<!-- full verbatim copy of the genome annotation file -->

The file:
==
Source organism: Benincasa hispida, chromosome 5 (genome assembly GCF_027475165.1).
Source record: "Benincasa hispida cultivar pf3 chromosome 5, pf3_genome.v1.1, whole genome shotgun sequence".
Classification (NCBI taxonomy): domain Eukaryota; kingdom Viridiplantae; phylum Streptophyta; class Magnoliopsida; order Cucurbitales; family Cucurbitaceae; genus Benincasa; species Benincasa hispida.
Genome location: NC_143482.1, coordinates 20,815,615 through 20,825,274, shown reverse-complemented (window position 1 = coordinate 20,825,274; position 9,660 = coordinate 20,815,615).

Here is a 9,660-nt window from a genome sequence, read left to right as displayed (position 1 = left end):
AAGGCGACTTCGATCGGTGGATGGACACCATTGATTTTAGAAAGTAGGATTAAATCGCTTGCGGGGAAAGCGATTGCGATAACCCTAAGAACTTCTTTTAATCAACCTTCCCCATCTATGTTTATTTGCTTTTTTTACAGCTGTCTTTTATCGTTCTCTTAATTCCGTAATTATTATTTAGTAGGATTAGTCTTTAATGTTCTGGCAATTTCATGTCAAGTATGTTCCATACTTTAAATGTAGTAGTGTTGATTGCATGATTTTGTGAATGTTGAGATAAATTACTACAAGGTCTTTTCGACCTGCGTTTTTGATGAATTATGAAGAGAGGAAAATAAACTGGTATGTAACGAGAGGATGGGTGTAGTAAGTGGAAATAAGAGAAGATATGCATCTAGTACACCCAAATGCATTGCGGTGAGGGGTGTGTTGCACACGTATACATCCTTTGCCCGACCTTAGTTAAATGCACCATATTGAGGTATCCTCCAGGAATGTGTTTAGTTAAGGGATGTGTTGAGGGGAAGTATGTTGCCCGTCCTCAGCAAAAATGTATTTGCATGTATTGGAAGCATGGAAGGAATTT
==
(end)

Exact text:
Source organism: Benincasa hispida, chromosome 5 (genome assembly GCF_027475165.1).
Source record: "Benincasa hispida cultivar pf3 chromosome 5, pf3_genome.v1.1, whole genome shotgun sequence".
Classification (NCBI taxonomy): domain Eukaryota; kingdom Viridiplantae; phylum Streptophyta; class Magnoliopsida; order Cucurbitales; family Cucurbitaceae; genus Benincasa; species Benincasa hispida.
Genome location: NC_143482.1, coordinates 20,815,615 through 20,825,274, shown reverse-complemented (window position 1 = coordinate 20,825,274; position 9,660 = coordinate 20,815,615).

Here is a 9,660-nt window from a genome sequence, read left to right as displayed (position 1 = left end):
AAGGCGACTTCGATCGGTGGATGGACACCATTGATTTTAGAAAGTAGGATTAAATCGCTTGCGGGGAAAGCGATTGCGATAACCCTAAGAACTTCTTTTAATCAACCTTCCCCATCTATGTTTATTTGCTTTTTTTACAGCTGTCTTTTATCGTTCTCTTAATTCCGTAATTATTATTTAGTAGGATTAGTCTTTAATGTTCTGGCAATTTCATGTCAAGTATGTTCCATACTTTAAATGTAGTAGTGTTGATTGCATGATTTTGTGAATGTTGAGATAAATTACTACAAGGTCTTTTCGACCTGCGTTTTTGATGAATTATGAAGAGAGGAAAATAAACTGGTATGTAACGAGAGGATGGGTGTAGTAAGTGGAAATAAGAGAAGATATGCATCTAGTACACCCAAATGCATTGCGGTGAGGGGTGTGTTGCACACGTATACATCCTTTGCCCGACCTTAGTTAAATGCACCATATTGAGGTATCCTCCAGGAATGTGTTTAGTTAAGGGATGTGTTGAGGGGAAGTATGTTGCCCGTCCTCAGCAAAAATGTATTTGCATGTATTGGAAGCATGGAAGGAATTT